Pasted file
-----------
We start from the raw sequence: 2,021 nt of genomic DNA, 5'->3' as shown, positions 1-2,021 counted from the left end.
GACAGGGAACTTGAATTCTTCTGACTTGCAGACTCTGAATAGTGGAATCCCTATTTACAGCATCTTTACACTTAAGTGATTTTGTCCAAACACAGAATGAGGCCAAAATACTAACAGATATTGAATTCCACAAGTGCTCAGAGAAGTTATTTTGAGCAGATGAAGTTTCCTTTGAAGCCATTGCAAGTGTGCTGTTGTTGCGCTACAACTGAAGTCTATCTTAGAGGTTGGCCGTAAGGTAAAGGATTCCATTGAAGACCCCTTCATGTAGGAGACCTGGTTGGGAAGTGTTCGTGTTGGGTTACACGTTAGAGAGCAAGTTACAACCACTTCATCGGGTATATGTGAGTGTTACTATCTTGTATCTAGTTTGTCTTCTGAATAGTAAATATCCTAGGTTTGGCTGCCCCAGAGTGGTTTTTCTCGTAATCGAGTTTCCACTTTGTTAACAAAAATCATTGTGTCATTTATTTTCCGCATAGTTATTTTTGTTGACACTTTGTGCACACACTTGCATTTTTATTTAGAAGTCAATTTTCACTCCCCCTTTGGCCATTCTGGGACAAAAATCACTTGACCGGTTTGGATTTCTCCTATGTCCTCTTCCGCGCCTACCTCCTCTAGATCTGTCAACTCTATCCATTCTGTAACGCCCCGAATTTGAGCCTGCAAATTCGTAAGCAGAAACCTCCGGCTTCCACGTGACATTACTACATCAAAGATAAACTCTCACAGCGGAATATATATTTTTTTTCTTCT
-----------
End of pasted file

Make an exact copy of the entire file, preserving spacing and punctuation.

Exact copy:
We start from the raw sequence: 2,021 nt of genomic DNA, 5'->3' as shown, positions 1-2,021 counted from the left end.
GACAGGGAACTTGAATTCTTCTGACTTGCAGACTCTGAATAGTGGAATCCCTATTTACAGCATCTTTACACTTAAGTGATTTTGTCCAAACACAGAATGAGGCCAAAATACTAACAGATATTGAATTCCACAAGTGCTCAGAGAAGTTATTTTGAGCAGATGAAGTTTCCTTTGAAGCCATTGCAAGTGTGCTGTTGTTGCGCTACAACTGAAGTCTATCTTAGAGGTTGGCCGTAAGGTAAAGGATTCCATTGAAGACCCCTTCATGTAGGAGACCTGGTTGGGAAGTGTTCGTGTTGGGTTACACGTTAGAGAGCAAGTTACAACCACTTCATCGGGTATATGTGAGTGTTACTATCTTGTATCTAGTTTGTCTTCTGAATAGTAAATATCCTAGGTTTGGCTGCCCCAGAGTGGTTTTTCTCGTAATCGAGTTTCCACTTTGTTAACAAAAATCATTGTGTCATTTATTTTCCGCATAGTTATTTTTGTTGACACTTTGTGCACACACTTGCATTTTTATTTAGAAGTCAATTTTCACTCCCCCTTTGGCCATTCTGGGACAAAAATCACTTGACCGGTTTGGATTTCTCCTATGTCCTCTTCCGCGCCTACCTCCTCTAGATCTGTCAACTCTATCCATTCTGTAACGCCCCGAATTTGAGCCTGCAAATTCGTAAGCAGAAACCTCCGGCTTCCACGTGACATTACTACATCAAAGATAAACTCTCACAGCGGAATATATATTTTTTTTCTTCT